Celtic Connection, 10:30pm, Club One
Mainline, Tol’s Time Out Lounge
Chris Hennessey (5pm); Bill Kelly (8:15pm), Greeley’s Reel (11:30pm), O’Reilly’s Irish Pub
Matthew Hornell (solo), Andrea McGuire; Reading by Aimee Wall, 8pm, $15/$10, Rocket Room Not Your Daddy’s Music featuring GreenLight, Don’t Press The Button, The Raycocks (punk), 9:30, $5, The Levee Quidi Vidi Dirt Band, 11pm, Club One Recall (80s/90s classic rock), Trapper John’s Rob Cook (4:30pm); Fergus O’Byrne (8pm); Tarahan (11:30pm), O’Reilly’s Irish Pub Sexual Saturdays: DJ JayCee, Turkey Joe’s The Crooks (alt rock), Be Alright (math rock), Thee Internet, 11pm, $10 The Dead Peasants Revolt (hardcore punk), Bridges, Of The Innocents, Stagnant Stars (Halifax), The Scuzziecats,
Sweaty Little Dance Party 4: DJ Nu Rock & DJ Smilin’ Chunk (NS), 11pm, $5, CBTGs
Noise Terror, 10pm, $5, Headquarters
Tequila Rockingbirds (rock), Trapper John’s The Domestics (folk CD release), Pilot to Bombardier, $10, The Ship The Pre-Raphaelites (indie pop), Rock House Traditional Music Session, 8:30pm, Erin’s Pub
Danielle Bailey, Nautical Nellies
Blackie O’Leary, 5:30-9pm; Steve Davis, 9:30pm-1:30am, Kelly’s Pub
Mark Allen, Sojourns, Fat Cat Blues Bar
Stank Fest, The Fat Cat
Chris Kirby and The Marquee (blues), Fat Cat Blues Bar D’arcy Broderick & Ron Kelly (5pm); Barry Kenny, Glen Harvey & Sonny Hogan (8pm); Dungarvan (11pm), Shamrock City Pub DJ Fox, 11pm-2am, Evolve DJ Fox, 2am-6am, Liquid Night Club DJ Nu Rock, Martini Bardownstairs DJ Scrappy, Turkey Joe’s DJ Sina, Konfusion Dr Drake, no cover before midnight/$5, Club V Janeil, 10:30pm, Trinity Pub Karaoke, Karaoke Kops Party Bar Ladies Night: DJ Ohh!, Loft 709 Smokestack Lightning, 11pm, Nautical Nellies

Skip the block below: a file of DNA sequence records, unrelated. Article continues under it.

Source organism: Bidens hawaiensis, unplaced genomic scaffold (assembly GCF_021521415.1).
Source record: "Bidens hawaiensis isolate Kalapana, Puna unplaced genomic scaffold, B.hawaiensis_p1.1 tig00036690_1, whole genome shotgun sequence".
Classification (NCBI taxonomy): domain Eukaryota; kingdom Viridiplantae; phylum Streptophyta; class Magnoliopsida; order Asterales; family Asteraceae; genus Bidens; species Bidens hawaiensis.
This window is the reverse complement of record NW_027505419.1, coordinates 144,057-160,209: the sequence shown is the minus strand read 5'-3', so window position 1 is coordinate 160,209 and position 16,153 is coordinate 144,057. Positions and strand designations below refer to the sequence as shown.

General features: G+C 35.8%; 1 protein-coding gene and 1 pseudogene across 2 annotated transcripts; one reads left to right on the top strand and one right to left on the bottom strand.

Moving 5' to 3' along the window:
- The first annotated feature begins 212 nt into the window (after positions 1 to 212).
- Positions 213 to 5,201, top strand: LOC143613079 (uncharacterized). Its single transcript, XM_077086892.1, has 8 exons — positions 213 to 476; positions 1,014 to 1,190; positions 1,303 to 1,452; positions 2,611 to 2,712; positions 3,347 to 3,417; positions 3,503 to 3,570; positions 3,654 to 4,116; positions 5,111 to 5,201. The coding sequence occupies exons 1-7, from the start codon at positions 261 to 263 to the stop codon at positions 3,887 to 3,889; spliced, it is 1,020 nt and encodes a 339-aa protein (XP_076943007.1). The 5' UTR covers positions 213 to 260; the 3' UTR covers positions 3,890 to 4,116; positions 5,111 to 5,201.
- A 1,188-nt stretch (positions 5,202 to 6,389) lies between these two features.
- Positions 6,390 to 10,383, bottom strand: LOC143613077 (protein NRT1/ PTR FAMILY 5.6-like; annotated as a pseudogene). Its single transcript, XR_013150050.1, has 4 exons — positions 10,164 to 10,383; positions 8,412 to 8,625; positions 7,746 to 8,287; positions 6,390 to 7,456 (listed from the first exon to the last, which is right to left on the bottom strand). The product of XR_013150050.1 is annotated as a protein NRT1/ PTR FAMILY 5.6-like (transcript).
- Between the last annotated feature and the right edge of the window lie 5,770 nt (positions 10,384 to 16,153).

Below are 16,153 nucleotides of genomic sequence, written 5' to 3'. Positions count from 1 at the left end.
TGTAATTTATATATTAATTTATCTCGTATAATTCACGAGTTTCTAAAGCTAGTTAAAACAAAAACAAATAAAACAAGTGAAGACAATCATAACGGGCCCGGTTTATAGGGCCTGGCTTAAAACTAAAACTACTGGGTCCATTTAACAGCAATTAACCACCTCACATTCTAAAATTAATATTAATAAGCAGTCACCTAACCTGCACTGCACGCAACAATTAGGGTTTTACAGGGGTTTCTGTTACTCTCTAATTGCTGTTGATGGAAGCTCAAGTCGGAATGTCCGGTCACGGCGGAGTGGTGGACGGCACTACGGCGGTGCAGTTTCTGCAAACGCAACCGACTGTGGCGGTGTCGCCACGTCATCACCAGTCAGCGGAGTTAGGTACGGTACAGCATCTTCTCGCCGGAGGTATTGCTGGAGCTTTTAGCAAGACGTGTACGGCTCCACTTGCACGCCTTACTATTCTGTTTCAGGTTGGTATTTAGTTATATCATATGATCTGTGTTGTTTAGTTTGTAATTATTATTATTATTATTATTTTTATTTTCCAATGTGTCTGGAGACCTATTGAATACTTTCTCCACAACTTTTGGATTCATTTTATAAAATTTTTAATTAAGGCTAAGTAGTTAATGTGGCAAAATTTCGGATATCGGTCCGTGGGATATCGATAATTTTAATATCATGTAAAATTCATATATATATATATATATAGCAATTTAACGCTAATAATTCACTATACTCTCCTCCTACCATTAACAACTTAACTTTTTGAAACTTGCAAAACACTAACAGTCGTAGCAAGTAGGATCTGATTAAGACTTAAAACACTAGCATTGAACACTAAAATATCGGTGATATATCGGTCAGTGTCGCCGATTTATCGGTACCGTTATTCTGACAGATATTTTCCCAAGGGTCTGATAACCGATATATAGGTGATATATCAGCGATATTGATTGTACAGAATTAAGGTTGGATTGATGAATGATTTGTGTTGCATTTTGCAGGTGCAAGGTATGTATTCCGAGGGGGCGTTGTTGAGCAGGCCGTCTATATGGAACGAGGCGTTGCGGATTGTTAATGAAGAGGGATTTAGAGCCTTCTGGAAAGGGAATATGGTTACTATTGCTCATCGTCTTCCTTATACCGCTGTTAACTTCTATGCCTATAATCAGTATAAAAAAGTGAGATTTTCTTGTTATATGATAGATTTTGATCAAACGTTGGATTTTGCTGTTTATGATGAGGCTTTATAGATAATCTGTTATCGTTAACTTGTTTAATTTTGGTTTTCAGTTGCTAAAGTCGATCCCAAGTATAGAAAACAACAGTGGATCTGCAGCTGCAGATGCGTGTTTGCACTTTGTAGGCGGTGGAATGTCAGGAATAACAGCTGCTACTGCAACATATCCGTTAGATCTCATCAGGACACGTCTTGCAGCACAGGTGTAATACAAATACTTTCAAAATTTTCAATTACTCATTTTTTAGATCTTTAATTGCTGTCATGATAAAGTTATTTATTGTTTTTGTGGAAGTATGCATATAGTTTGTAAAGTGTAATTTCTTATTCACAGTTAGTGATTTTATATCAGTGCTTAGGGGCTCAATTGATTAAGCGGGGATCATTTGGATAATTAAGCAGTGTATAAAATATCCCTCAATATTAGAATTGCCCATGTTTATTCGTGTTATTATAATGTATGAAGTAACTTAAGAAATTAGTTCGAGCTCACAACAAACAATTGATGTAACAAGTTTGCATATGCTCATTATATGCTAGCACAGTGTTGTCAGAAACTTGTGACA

Saturday JUNE 18
Open House: Open mic with Jason LaCour, 9pm, The Brimstone Open Mic, 9pm, The Levee Rob Cook & Greg Tobin, Trapper John’s Pub Tino Borges & The Incident, 10:30pm, no cover, Martini Bar upstairs Thom Coombes, Nautical Nellies Totally Toxic: DJ Fox, 12am, $5, Liquid Night Club Unlisted, Green Sleeves Pub
709, Tol’s Time Out Lounge All Request: DJ RocketBoy, Lottie’s Place Blackie O’Leary, 5:30-9pm; Justin Fancy, 10pm-2am, Kelly’s Pub Blown Wide Open (Big Wreck Tribute), The Need, Two Oceans (indie), The Ship Catch A Gay Wave: Summer Kickoff with DJ Fabian & VJ Eric, 11pm, $10, The Majestic Celtic Connection, 10:30pm, Club One
Friday JUNE 24 Alex Dinn, 8pm, Nautical Nellies All Request: DJ RocketBoy, Lottie’s Place Barcode (classic rock), Trapper John’s Blackie O’Leary, 5:30-9pm; Steve Davis, 9:30pm-1:30am, Kelly’s Pub
DJ Big Frank, Konfusion
Blue Eyed Blond (cover rock), 11pm, Club One
DJ Wiwa (reggae, dancehall, hip hop), Loft 709
Chasers, Tol’s Time Out Lounge
DJ Yellow, Martini Bardownstairs
Chris Hennessey (5pm); Bill Kelly (8:15pm), The Masterless Men (11:30pm), O’Reilly’s Irish Pub
Dr Drake, no cover before midnight/$5, Club V Electronic Saturdays: DJ Fox, DJ Trip, no cover, Evolve Night Club Hugh Scott (5pm); Bob Taylor, Carl Peters & Pat Moran (8pm); Dungarvan (11pm), Shamrock City Pub Irish Session (5pm); Open mic (10pm), Nautical Nellie’s Karaoke, Hosted by Murf, Darnell’s Pub Karaoke, Karaoke Kops Party Bar Rob Cook (4:30pm); Fergus O’Byrne (8pm); Greeley’s Reel (11:30pm), O’Reilly’s Irish Pub Sean Hoyles, 10:30pm, Trinity Pub Sexual Saturdays: DJ JayCee, Turkey Joe’s Tequila Rockingbirds (rock), Trapper John’s The Monday Nights (folk rock), Fat Cat Blues Bar Vince Gill, $82.95-$62.50, Mile One
Thursday JUNE 23 Blackie O’Leary, 5:30-9pm; Steve Davis, 9:30pm-1:30am, Kelly’s Pub Carl Peters & Bob Taylor (7pm), Middle Tickle (11pm), Shamrock City Pub Craig Young (solo acoustic) no cover, Fat Cat Blues Bar Dave Panting, Erin’s Pub Des Gambin, 7pm, West Side Charlie’s-Kenmount Rd DJ Big Frank, Konfusion DJ JayCee, Turkey Joe’s DJ Mark Power, 11pm, Martini Bar Downstairs Mix Up, Hosted by Steve Abbott, CBTGs Fergus O’Byrne (7pm); Acoustic Punters (10:30pm), O’Reilly’s Irish Pub
D’arcy Broderick & Ron Kelly (5pm); Barry Kenny, Glen Harvey & Sonny Hogan (8pm); Middle Tickle (11pm), Shamrock City Pub Dave Langmead, 10:30pm, Trinity Pub DJ Fox, 11pm-2am, Evolve DJ Fox, 2am-6am, Liquid Night Club